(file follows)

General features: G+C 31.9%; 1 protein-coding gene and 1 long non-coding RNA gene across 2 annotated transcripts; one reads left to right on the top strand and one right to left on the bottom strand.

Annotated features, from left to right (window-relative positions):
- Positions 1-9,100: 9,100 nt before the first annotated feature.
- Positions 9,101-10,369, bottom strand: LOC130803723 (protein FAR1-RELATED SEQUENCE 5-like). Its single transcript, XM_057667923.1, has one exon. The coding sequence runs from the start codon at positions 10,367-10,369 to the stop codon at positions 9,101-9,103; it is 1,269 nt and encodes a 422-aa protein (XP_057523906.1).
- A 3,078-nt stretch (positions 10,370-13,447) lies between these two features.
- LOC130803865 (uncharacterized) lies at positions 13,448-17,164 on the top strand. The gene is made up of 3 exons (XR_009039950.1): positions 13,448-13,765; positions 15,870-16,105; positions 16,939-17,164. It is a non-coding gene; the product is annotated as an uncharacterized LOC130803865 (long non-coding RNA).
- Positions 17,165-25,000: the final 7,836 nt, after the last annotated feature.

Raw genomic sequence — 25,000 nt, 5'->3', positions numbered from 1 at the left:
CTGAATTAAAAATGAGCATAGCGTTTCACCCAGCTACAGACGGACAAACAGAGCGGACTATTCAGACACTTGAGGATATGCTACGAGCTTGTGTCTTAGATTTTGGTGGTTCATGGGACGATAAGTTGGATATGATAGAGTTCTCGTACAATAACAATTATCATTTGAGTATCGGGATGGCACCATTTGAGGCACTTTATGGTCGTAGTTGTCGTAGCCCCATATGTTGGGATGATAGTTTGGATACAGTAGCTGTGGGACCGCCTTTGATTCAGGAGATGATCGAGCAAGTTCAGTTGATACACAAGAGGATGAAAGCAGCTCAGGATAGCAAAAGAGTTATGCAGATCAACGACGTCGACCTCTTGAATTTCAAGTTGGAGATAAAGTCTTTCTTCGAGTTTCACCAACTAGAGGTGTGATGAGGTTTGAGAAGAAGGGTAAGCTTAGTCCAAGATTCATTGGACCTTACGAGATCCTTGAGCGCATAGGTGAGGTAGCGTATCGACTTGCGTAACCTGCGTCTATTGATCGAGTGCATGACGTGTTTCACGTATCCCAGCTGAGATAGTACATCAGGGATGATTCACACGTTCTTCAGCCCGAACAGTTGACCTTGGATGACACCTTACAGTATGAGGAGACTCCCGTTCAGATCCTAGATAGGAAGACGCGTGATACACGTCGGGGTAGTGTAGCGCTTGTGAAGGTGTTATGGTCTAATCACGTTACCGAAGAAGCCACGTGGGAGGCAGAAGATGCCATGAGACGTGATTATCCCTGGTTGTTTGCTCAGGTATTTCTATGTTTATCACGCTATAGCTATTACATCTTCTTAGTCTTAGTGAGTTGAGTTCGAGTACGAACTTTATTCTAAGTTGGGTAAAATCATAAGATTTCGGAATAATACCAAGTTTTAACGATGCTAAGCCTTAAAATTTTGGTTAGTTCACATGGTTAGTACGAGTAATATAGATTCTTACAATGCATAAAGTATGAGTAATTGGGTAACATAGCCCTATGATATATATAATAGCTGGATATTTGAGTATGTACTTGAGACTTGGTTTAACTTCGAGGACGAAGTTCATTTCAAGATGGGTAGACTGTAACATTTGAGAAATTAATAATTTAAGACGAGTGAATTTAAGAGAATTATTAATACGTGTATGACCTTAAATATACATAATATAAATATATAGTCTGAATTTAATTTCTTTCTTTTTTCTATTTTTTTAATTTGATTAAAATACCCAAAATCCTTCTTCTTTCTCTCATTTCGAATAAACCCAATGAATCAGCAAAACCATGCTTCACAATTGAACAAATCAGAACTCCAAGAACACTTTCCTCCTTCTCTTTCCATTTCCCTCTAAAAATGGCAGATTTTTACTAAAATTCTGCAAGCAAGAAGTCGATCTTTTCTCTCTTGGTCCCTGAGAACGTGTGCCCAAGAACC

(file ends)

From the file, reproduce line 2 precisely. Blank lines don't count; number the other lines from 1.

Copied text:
Annotated features, from left to right (window-relative positions):